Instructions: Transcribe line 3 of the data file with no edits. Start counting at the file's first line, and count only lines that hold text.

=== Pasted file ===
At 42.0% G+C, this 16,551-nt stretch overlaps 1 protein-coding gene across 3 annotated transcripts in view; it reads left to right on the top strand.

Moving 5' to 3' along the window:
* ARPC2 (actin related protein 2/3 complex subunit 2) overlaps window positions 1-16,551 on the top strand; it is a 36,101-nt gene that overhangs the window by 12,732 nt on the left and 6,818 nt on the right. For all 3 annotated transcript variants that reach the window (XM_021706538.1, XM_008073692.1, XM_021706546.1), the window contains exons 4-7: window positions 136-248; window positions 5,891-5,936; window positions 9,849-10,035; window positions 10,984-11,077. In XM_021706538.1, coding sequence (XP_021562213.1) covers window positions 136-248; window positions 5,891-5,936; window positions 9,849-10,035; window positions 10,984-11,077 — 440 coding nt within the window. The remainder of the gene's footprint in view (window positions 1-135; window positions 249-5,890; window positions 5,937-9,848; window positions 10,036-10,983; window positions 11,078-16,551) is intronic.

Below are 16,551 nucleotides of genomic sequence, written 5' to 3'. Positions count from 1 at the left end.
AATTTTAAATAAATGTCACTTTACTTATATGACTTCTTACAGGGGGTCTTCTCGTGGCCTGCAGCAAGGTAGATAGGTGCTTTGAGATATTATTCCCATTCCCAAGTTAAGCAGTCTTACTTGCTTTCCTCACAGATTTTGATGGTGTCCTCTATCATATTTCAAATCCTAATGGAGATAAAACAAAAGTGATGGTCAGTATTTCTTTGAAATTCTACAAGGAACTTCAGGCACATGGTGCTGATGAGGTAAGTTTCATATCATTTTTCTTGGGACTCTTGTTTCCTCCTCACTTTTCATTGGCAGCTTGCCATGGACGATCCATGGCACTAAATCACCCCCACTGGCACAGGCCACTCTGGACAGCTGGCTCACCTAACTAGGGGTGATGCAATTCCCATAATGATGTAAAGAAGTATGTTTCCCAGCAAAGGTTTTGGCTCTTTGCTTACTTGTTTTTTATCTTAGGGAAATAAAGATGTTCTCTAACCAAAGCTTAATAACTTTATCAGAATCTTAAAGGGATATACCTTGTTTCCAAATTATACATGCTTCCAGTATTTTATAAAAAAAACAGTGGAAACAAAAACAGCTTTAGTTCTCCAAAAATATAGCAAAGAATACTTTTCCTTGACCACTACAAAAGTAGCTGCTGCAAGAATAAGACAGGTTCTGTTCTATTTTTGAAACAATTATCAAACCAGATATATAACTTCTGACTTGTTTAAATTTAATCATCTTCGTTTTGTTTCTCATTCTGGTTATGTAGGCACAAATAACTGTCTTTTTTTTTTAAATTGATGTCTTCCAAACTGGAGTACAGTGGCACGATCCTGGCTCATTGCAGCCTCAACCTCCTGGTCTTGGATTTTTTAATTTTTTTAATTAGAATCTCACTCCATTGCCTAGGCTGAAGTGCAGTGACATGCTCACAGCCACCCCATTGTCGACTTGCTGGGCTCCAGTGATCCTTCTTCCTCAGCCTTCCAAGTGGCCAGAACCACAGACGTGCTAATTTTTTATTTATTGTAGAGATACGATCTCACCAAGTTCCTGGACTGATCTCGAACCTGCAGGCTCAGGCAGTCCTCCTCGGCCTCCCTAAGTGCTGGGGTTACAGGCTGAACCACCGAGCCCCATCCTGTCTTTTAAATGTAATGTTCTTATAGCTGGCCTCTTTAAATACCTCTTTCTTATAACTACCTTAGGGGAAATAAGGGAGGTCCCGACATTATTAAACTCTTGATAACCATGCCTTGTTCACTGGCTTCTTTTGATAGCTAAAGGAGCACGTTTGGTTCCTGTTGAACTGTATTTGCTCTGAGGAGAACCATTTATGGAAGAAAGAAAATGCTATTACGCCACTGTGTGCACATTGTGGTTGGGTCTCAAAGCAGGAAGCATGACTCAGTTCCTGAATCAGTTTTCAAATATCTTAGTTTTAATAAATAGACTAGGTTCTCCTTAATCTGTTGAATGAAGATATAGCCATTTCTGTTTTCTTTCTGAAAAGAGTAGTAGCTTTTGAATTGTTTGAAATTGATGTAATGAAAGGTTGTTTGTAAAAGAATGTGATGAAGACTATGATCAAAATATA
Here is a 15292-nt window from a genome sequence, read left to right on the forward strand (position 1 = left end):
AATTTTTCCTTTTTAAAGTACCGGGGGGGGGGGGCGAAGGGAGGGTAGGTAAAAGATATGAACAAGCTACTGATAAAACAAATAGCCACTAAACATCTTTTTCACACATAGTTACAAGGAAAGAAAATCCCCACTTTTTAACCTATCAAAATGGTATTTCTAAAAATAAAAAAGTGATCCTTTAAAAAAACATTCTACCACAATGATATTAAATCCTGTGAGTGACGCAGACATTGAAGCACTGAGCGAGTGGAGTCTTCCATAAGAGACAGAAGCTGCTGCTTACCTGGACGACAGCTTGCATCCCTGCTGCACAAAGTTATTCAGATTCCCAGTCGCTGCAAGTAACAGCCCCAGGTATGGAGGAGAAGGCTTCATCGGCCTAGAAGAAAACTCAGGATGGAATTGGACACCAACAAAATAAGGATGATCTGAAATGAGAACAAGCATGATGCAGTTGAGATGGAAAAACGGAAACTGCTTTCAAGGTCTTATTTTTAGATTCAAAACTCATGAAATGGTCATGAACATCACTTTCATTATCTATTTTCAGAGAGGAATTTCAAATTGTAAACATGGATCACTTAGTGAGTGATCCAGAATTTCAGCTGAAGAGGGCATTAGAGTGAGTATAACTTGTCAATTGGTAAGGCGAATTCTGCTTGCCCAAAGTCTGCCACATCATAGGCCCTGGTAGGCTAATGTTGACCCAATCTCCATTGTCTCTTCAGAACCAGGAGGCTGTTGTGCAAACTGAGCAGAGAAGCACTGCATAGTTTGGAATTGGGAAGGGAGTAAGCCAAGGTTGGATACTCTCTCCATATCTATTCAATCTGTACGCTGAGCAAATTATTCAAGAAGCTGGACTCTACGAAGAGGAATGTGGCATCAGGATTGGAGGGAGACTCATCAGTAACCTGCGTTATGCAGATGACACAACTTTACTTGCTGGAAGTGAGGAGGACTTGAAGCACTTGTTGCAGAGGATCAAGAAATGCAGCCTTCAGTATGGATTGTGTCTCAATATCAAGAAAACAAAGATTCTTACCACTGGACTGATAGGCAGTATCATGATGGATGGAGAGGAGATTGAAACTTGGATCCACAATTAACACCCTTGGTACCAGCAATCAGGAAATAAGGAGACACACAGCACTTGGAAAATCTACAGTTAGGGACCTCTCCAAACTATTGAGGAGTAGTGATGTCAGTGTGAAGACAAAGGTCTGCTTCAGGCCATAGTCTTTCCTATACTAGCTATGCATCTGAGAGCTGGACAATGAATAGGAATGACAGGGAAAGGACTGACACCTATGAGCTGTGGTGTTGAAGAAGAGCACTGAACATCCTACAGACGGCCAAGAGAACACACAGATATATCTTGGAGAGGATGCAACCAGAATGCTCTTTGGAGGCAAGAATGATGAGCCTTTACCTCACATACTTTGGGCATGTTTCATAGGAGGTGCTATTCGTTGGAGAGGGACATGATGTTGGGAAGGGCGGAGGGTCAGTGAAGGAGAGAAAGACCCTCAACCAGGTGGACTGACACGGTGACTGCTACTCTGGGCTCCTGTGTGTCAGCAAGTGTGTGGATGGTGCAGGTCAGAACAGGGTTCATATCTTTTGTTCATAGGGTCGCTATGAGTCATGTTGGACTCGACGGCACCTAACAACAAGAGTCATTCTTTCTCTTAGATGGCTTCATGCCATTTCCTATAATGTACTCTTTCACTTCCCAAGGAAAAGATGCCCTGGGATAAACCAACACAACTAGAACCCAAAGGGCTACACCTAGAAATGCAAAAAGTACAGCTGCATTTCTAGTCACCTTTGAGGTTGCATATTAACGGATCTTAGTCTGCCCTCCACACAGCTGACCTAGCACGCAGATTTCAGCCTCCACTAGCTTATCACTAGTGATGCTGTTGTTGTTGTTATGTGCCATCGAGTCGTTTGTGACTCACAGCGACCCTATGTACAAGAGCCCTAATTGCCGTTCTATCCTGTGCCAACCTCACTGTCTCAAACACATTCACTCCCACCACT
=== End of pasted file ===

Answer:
* ARPC2 (actin related protein 2/3 complex subunit 2) overlaps window positions 1-16,551 on the top strand; it is a 36,101-nt gene that overhangs the window by 12,732 nt on the left and 6,818 nt on the right. For all 3 annotated transcript variants that reach the window (XM_021706538.1, XM_008073692.1, XM_021706546.1), the window contains exons 4-7: window positions 136-248; window positions 5,891-5,936; window positions 9,849-10,035; window positions 10,984-11,077. In XM_021706538.1, coding sequence (XP_021562213.1) covers window positions 136-248; window positions 5,891-5,936; window positions 9,849-10,035; window positions 10,984-11,077 — 440 coding nt within the window. The remainder of the gene's footprint in view (window positions 1-135; window positions 249-5,890; window positions 5,937-9,848; window positions 10,036-10,983; window positions 11,078-16,551) is intronic.